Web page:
Looking For God In All The Wrong Places

I am a Bible student. I don’t have, nor want, any advanced degrees in Bible. On the other hand, I’ve extensively read a variety of scholars over many years.

What am I reading for, you might ask. Good question.

While studying in the Gospel of John recently, this verse seemed printed in bold italics to me, “You search the Scriptures because you think that in them you have eternal life; it is these that testify about Me.”

Some traditions take the verse about keeping it on your mind so literally that they print the verse, but it in a little container, and strap it to their head so that it is “on their mind.”

Some people can quote the words of the scriptures extensively. Perhaps in that way, “the word is on their minds.”

I am sitting here in my hotel room at another conference writing this and trying to recall one time when Jesus quizzed someone about the words of Scripture. Perhaps the discussion about which is the greatest commandment.

Jesus seemed most interested in the condition of the heart. And he was concerned about how we live. He didn’t say, go and quote scriptures at people. He said, go and sin no more. Paul later tried to explain this in various ways be describing good behaviour or bad behaviour or listing for us the fruit of the spirit.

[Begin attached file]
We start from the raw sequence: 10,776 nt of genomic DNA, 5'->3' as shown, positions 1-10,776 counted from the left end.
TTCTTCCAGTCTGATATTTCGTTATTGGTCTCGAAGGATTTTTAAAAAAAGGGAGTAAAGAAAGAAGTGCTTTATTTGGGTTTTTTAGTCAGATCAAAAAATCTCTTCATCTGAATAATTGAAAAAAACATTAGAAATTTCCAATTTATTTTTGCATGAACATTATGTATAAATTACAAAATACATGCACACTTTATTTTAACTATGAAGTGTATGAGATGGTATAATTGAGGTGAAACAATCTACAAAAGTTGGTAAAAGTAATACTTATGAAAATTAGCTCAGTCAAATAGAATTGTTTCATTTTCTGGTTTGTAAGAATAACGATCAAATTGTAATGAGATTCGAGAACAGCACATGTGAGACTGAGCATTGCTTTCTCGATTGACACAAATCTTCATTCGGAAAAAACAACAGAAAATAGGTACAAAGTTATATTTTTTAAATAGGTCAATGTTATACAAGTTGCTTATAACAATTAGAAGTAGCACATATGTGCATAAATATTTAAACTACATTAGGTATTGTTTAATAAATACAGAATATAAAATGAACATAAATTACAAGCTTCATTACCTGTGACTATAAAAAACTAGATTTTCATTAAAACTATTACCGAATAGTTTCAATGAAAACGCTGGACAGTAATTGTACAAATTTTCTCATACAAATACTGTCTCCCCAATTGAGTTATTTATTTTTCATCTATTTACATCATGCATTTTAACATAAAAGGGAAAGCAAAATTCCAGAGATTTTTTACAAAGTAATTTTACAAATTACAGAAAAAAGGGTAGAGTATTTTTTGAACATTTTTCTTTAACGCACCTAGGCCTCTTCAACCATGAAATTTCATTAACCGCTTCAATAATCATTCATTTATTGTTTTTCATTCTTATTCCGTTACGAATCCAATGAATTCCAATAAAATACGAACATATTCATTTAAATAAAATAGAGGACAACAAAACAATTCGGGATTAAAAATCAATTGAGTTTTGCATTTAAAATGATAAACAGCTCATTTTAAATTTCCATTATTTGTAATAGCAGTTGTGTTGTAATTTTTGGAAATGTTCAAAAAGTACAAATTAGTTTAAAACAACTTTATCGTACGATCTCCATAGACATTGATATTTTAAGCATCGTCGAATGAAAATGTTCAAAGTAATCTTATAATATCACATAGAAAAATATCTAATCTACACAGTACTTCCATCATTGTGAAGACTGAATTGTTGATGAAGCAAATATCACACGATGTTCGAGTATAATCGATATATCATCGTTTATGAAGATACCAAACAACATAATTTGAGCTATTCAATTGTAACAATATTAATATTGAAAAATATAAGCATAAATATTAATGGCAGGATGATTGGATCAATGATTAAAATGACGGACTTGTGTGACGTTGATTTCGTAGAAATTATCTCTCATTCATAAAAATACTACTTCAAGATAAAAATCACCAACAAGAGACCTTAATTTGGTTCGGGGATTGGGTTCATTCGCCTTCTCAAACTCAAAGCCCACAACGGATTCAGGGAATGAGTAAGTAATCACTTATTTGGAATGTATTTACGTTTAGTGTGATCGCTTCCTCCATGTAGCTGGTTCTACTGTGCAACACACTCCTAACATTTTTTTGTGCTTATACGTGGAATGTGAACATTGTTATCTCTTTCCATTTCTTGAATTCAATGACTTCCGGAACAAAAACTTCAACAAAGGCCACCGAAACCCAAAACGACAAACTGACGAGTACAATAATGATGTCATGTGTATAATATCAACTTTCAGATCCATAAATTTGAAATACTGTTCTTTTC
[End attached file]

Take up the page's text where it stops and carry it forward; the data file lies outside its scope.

John wrote his gospel so that we could know who Jesus was.  It’s all about choosing the correct person to follow and then following well. You should search the gospel of John not to be able to quote, but to be as impacted by who Jesus was as John was.

For me, studying deepens my spiritual maturity. But it all began with experiencing God a long time ago. Why study? It’s one of the disciplines which all help us point toward the experience of God so that we may live a life freed from sin.

One Response to “Looking For God In All The Wrong Places”

  1. Tim Says:

    Yes, “it is these that testify about me.” To seek Christ outside of the scripture, e.g. in your heart, is to make him as you would have him to be, in your image.

    Yes, Jesus is concerned about the “condition of the heart,” enough to change it. As the Lamb of God that takes away the sin of the world, he removes the curse of sin from the heart connected to God by faith. This is the first kind of righteousness. The second kind is produced by the first as the heart redeemed loves its neighbors as itself.

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